James Baldwin

Race relations, for lack of a better term, are much on my mind as I work on a novel about a lynching in my hometown of Greenville, S.C. in 1947.  I have also been irked recently by the movie “The Help” (I felt the same way about the book).  Irked, because racism in the Jim Crow South was so real, true, and terrible that I hate to see it portrayed in ways that seem to me crude, simplistic and in many ways phony. The white women are such one-dimensional caricatures that “The Help” mistakenly suggests that all white women who employed maids were simply awful people, when in fact many of them were nice enough. By portraying them as despicable, “The Help” skews the fact that racism was so pervasive and accepted that even “nice” people operated within it as if it were a given, like God and country.  You didn’t have to be a Hilly and insist on outside bathrooms.  Without, I hope, sounding like an apologist for racism, the white women I knew who had maids, including my mother, were not crude or cruel. There is no denying they benefited from the racist system, took advantage of it, and the racism they were part of was wrong and damaging in the extreme.  But the relationships I experienced between maids and white women were not the rigid, hateful, punishing ones portrayed in the movie.  It was more insidious, in a way, BECAUSE the white people weren’t simplistic villains.  So while the book/movie is correct in capturing the racism that maids endured, it does so in a way that lacks complexity and nuance to me. It creates white villains, with the exception of the young, white liberal Skeeter with whom the audience can identify  and feel superior to the AWFUL white women who treated their maids so horrendously. 

 The portrayal of the Black women I found more true to life (with Viola Davis a magnificent actress), but I don’t feel qualified to speak for how Blacks feel about those characters and depictions.  I have my doubts that maids would have been willing to tell their stories to a Skeeter.  That seems to me pure fantasy, as did a number of other plot turns—which I object to because racism was so real why create a story that falsifies in some important ways the actual reality?  While it is conceivable I suppose that a maid would put shit in a pie and serve it to a hated white employer, there is no way that that maid would TELL the woman she had eaten shit!  I mean, come on, you can’t have it both ways: Jim Crow South with the threat of violence keeping Blacks in their place…and a Black woman telling a white woman she’s just eaten her shit!  Never happen.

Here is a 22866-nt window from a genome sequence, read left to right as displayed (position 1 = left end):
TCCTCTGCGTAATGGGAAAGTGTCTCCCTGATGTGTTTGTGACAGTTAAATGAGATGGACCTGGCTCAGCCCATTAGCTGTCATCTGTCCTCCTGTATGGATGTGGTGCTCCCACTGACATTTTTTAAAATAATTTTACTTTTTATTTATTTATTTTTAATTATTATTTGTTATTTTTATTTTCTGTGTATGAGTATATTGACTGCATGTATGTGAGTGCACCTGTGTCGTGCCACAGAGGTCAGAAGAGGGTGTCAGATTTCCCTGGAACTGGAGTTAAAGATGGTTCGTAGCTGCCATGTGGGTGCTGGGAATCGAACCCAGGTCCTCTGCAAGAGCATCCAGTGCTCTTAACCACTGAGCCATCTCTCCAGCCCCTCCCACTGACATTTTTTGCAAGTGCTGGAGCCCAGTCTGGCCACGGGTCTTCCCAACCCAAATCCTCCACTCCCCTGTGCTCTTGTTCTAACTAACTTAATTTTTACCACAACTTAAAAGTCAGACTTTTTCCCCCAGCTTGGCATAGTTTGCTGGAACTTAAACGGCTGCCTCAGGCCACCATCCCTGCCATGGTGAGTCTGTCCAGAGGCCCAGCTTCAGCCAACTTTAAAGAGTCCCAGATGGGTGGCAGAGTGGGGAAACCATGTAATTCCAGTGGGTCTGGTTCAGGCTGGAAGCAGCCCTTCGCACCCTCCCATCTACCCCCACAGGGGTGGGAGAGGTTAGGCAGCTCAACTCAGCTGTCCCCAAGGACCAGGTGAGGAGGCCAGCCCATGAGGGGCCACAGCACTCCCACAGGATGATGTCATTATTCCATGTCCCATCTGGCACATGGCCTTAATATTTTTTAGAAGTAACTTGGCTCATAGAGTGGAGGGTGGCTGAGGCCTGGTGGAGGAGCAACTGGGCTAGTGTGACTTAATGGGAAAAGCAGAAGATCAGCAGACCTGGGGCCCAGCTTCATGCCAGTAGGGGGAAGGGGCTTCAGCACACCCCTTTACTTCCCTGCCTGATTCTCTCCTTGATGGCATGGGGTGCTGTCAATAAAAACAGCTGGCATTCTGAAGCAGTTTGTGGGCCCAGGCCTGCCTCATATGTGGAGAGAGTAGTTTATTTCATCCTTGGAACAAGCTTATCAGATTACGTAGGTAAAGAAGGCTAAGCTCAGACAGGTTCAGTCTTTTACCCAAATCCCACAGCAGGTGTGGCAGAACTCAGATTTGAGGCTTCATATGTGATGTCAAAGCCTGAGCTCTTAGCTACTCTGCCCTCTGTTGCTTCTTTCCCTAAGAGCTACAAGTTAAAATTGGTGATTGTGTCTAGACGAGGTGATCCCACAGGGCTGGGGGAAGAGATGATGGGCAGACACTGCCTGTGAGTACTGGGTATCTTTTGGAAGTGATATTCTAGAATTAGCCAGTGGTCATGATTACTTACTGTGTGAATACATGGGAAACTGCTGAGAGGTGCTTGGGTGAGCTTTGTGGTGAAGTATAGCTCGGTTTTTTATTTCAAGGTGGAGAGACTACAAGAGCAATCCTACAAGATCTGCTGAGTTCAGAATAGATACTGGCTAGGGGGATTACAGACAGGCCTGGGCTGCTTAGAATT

But maybe the broad, simplified strokes of the book/movie are what have made it so popular.  People get to have an entertaining experience in which they feel they’re learning something (and are, in a way) and get to have a satisfying emotional experience that is essentially a fairy tale.  Lots of people love it and have maybe seen the truth of racism in a way they haven’t experienced before. So that is worth something, I suppose.

Musing over all this, I realize that I don’t consider The Help actual literature, and maybe that’s why I take such issue with it. It’s pop culture.  So maybe I should accept it as that.  I posted about another novel (on June 3rd, 2011) called Four Spirits which I’m recommending to people, real literature which has a much deeper, truer depiction of the racist South and the Civil Rights movement. The characters are fully developed, complicated and complex, and even the villains are shaded to some extent.  Even though it is historical fiction, it does not falsify what could have happened.  It does what real literature does, which is feed our souls, not just offer a popcorn version of the truth.